MAKING CENTS — The Best Surprise is No Surprise
The outlook for this spring is a good one. There are very few red flags among current economic indicators to suspect any surprises in economic performance in the first couple of quarters of 2016. One of the bright spots in the coming year is the housing market, a prime influencer of derived demand for green industry products and services.
Even though housing starts have more than doubled from its recession-inflicted bottom, overall starts are still way below the average level of 1.5 million per year from 1959 through 2000. Demographics and household formation suggests starts will increase to around 1.5 million over the next few years. That means starts will probably increase another 40 percent or so from the October 2015 level of 1.06 million starts (SAAR). Residential investment and housing starts are usually the best leading indicator for the economy, so this suggests the economy will continue to grow in 2016.
And for commercial real estate, the AIA Architecture Billings Index is usually a leading indicator for commercial real estate (CRE), and the readings over the last year suggest more increases in CRE investment in 2016 (except oil and power with the recent decline in oil prices). Again, it appears the economy is poised for more overall growth in 2016.
Last year, I discussed some demographic data for the U.S. and I pointed out that even without the financial
crisis we would have expected some slowdown in growth this decade (just based on demographics). The good news is that will change soon. Changes in demographics are an important determinant of economic growth, and although most people focus on the aging of the Baby Boomer generation, the movement of younger cohorts into the prime working age is another key story in coming years.
There was a huge surge in the prime working age population in the 1970s, 1980s and 1990s — and the prime age population has been mostly flat recently (even declined a little). The prime working age population peaked in 2007, and appears to have bottomed at the end of 2012.
The good news is the prime working age group has started to grow again, and should be growing solidly by 2020 — and this should boost economic activity in the years ahead. These young workers are well educated and tech savvy and they will have babies and buy homes soon.
OIL AND GAS PRICES
As far as gas prices are concerned, the EIA forecasts that Brent crude oil prices will average $53 a barrel in 2015 and $56 a barrel in 2016. Forecast West Texas Intermediate (WTI) crude oil prices average $4 a barrel lower than the Brent price in 2015 and $5 a barrel lower in 2016. The monthly average price of U.S. regular retail gasoline was $2.16 per gallon in November, a decrease of 13 cents per gal from October and 75 cents per gallon lower than in November 2014. EIA forecasts U.S. regular gasoline retail prices to average $2.04 per gal in December 2015 and $2.36 per gal for 2016. Right now, gasoline prices are down to around $2.02 per gallon nationally according to Gasbuddy.com.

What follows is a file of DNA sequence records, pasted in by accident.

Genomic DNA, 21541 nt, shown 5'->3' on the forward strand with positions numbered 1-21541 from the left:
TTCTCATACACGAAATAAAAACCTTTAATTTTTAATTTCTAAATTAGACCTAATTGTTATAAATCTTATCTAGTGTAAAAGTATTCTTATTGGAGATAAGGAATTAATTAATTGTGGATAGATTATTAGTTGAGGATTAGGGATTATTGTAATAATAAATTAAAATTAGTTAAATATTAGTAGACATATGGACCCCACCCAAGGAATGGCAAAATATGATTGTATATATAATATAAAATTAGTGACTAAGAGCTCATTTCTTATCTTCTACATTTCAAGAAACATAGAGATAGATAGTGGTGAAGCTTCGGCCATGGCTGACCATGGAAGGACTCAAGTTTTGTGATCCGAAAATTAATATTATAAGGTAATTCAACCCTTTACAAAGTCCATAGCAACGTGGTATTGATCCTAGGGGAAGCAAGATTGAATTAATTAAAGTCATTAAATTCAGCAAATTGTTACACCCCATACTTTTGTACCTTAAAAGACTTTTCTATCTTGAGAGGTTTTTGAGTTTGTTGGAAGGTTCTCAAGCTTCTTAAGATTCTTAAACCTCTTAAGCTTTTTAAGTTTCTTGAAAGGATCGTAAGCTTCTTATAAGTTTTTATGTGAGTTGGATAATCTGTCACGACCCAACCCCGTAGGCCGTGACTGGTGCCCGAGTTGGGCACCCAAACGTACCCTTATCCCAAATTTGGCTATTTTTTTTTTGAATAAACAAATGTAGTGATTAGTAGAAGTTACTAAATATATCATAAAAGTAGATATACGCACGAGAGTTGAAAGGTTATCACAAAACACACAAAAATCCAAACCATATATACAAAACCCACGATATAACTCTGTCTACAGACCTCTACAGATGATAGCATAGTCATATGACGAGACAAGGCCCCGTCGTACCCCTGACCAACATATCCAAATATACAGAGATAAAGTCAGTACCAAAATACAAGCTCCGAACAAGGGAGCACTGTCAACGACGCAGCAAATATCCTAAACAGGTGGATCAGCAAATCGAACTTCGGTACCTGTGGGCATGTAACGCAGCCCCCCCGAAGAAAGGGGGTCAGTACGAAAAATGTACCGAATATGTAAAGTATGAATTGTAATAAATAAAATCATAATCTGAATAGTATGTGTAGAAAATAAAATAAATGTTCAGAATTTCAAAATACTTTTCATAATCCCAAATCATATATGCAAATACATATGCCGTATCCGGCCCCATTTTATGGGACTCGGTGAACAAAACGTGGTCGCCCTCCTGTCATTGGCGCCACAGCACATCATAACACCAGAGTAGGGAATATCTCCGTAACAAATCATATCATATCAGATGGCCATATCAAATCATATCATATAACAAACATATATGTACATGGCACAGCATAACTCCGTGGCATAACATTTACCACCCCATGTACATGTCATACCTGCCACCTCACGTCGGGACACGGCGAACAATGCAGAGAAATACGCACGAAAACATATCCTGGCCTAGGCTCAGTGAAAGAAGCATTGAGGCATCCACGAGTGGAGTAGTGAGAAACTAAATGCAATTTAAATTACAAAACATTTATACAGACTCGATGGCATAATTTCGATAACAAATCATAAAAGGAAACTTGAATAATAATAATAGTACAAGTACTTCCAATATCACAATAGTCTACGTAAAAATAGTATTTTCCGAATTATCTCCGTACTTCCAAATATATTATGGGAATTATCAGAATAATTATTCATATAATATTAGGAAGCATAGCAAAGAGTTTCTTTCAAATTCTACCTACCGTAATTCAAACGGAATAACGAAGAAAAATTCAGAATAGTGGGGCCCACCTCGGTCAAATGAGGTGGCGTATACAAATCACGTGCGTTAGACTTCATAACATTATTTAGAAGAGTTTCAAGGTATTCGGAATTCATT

MORE JOBS, LESS UNEMPLOYMENT
The National Association for Business Economics says the average forecast is for growth of 2.6 percent next year, down slightly from 2.7 percent in its survey conducted in September. But they expect the jobs market to continue strengthening, with the unemployment rate dropping to 4.7 percent by the end of 2016. The rate now stands at 5 percent.
Further out, two-thirds of those surveyed expect potential economic growth between 2 and 2.5 percent over the next five years.
Certainly, there are some important aspects of the economic picture that are weaker than, say, a year ago. The energy sector — both investment and employment — is a prime example. The external sector — captured in the GDP accounting as net exports — is another aspect of the economy that is weaker than in 2014. Domestic manufacturing has been a bit softer as a result.
Still, on balance, the data have been encouraging, in my view, and affirm that the economy is growing at a moderate pace. Real final domestic demand data have been quite solid, driven in large part by robust consumer spending. Supporting consumer spending, employment conditions are undeniably, in my opinion, much improved relative to even a year ago.
The inflation picture, however, is not so clear. Inflation has been running below the Federal Open Market Committee’s (FOMC) longer-run target (2 percent) for a while. But I expect the gap to close gradually as the reduction in resource slack puts upward pressure on commodity prices and the effects of the decline in oil prices and the rise of the dollar exchange rate start to subside.
For many months, Federal Reserve officials have indicated that the pace of policy tightening is much more important than the timing of the initial move. In recent comments, Fed Chair Janet Yellen has emphasized that monetary policy will still be accommodative after the initial increase in short-term rates, future policy moves will be data-dependent, and economic conditions are expected to evolve in such a way as to warrant a gradual pace of rate increases over the next couple of years.
Charlie Hall is Ellison Chair in International Floriculture in Texas A&M University’s department of horticulture. He can be reached at email@example.com.